Scotland Bill falls short of Smith, Swinney tells CIPFA conference

8 Jul 15

Scotland’s finance minister John Swinney used his speech at today’s CIPFA conference to call for the Smith Commission’s agreements to be implemented in full in the upcoming Scotland Act.

John Swinney at the CIPFA Conference

John Swinney at the CIPFA Conference

 

Swinney, who sat on the commission chaired by Lord Smith of Kelvin last year, said the top priority for the 56 SNP MPs in Westminster will be to ensure that the Scotland Bill currently progressing through parliament “properly and fully implements” the commission’s outcome.

“At this stage in the proceedings I do not believe that is the case,” Swinney told delegates at the annual CIPFA conference in London. “I believe the legislation needs to be significantly strengthened to properly and fully translate the Smith Commission’s proposals into reality.”

Swinney conceded that some aspects of the legislation currently before the Commons – on income tax, for example – do reflect the agreement. “There are other areas of the Smith Commission proposals – on welfare, the crown estate and the powers of parliament, where I think they have not been implemented and the legislation needs to be strengthened just to get to where the Smith Commission left things last year,” he added. “That process of completeness is important for good faith in the UK.”

Lord Smith, who addressed the conference in the same session as Swinney, said he agreed that the Scotland Act should accurately reflect the agreements brokered during the commission’s 10 weeks of negotiations. He said he retains a “very keen personal interest” in seeing the findings of the Smith Commission implemented in full.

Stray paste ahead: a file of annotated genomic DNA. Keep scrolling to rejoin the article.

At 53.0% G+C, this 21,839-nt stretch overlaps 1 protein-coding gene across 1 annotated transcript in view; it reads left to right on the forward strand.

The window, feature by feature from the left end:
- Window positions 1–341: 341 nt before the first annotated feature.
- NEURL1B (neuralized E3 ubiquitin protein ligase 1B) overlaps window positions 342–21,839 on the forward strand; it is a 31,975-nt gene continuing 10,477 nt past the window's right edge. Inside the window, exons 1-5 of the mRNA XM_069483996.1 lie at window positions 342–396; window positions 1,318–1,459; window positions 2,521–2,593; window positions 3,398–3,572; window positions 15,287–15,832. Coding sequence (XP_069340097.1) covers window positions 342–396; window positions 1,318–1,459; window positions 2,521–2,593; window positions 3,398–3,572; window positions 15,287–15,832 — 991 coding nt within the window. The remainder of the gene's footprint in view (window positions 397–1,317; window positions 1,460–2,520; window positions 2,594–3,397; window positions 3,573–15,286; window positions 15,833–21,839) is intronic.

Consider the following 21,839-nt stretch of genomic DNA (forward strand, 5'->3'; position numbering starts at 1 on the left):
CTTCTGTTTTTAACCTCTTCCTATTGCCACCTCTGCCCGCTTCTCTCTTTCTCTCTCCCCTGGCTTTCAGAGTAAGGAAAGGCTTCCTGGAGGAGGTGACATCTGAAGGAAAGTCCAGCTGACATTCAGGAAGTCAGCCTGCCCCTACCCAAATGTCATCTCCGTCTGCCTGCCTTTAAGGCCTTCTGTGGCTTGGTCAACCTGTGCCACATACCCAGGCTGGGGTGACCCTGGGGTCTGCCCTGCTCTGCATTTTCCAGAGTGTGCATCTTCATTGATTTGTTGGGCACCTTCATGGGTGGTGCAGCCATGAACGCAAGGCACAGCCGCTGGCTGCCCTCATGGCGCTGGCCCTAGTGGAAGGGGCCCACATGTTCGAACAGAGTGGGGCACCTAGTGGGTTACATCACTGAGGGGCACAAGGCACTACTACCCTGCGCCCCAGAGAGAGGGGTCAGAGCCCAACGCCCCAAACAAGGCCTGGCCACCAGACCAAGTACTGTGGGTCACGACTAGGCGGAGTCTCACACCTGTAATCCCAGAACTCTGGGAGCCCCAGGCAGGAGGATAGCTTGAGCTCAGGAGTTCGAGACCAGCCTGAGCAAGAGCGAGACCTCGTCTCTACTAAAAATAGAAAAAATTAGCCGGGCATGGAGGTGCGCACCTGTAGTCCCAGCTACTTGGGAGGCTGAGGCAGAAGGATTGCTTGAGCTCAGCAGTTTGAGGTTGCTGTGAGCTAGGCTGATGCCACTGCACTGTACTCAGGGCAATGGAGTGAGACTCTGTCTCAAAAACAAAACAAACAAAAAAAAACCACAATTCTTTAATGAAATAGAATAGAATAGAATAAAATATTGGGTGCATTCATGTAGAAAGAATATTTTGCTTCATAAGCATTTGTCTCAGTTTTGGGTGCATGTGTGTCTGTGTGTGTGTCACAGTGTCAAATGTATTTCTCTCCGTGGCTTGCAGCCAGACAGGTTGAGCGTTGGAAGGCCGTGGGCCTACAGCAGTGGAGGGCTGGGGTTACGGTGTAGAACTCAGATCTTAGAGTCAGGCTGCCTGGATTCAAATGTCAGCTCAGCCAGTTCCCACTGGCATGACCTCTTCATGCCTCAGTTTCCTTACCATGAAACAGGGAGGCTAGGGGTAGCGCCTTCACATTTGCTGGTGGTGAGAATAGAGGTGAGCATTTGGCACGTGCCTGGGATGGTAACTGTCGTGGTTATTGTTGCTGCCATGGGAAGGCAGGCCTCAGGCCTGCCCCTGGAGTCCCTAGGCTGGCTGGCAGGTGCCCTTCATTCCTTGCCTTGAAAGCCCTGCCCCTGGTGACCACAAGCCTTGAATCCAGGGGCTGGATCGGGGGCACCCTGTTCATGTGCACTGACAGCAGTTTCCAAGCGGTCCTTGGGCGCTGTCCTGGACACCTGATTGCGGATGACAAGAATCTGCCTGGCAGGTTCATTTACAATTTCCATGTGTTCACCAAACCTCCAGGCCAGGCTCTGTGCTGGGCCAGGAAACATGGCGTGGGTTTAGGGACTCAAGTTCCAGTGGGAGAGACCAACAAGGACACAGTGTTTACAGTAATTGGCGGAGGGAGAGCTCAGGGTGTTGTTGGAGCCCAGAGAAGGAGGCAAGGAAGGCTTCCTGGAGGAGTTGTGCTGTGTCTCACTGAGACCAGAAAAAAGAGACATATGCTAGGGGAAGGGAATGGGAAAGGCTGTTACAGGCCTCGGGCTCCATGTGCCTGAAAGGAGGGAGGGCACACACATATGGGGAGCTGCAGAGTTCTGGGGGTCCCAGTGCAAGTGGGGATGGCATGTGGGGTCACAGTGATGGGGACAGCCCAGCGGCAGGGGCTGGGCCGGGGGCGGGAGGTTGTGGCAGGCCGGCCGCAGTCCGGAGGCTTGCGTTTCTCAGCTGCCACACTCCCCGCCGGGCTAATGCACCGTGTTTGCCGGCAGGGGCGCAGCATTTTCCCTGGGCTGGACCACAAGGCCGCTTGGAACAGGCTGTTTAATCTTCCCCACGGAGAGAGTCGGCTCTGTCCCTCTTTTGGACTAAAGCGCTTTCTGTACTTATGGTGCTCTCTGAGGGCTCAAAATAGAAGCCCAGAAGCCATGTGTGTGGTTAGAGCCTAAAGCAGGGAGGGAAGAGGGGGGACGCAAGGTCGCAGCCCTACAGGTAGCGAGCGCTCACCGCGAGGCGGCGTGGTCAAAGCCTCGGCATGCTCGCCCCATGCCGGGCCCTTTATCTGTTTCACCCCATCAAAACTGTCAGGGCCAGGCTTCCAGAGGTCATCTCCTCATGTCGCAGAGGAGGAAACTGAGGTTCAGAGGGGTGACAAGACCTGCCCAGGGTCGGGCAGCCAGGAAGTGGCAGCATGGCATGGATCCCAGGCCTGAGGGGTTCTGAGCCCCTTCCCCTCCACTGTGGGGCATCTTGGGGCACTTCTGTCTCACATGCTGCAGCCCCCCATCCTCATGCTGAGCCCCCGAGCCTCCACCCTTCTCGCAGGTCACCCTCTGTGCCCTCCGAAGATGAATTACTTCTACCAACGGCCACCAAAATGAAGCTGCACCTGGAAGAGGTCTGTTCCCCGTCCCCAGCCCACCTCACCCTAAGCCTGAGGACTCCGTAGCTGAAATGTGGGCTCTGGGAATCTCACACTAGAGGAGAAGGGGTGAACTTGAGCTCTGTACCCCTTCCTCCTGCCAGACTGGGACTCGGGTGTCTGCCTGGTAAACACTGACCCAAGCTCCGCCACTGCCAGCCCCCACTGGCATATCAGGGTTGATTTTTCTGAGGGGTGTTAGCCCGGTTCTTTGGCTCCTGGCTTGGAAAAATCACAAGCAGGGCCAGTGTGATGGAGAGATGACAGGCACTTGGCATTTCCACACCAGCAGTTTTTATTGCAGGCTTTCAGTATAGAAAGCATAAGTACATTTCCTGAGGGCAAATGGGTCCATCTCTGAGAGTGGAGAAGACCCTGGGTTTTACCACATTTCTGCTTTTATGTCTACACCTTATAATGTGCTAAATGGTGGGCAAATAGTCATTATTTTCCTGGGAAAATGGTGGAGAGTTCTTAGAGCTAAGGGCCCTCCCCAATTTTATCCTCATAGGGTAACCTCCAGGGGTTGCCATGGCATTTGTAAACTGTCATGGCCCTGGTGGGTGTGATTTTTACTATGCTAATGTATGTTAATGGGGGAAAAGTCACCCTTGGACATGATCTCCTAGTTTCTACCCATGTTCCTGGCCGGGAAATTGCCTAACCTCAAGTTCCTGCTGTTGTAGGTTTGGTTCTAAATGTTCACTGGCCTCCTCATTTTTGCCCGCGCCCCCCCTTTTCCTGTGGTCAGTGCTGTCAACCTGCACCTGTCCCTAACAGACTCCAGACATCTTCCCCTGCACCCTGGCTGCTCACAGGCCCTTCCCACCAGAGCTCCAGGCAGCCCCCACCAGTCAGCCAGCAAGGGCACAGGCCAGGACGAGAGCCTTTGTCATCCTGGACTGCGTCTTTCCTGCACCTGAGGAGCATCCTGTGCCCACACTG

Swinney added that measures hammered out during the commission’s negotiations should be viewed as a minimum requirement.

“The UK government needs to consider fully its response to the outcome of the general election in Scotland,” Swinney said. “I accept that Scotland voted no in the referendum and I accept that the people of Scotland wish to remain part of the UK, but I also believe we must accept from the outcome of the general election that the people of Scotland want to exercise more responsibility over their own affairs – more than is envisaged in the Scotland Act 2015.”

In his own address to the conference, Lord Smith said that the eventual outcome of the commission he chaired ought to include devolution of power not just from Westminster to Holyrood, but from Holyrood to “more local levels within Scotland”. 

  • Lem Bingley

    Content Development Director at Public Finance and Public Finance International

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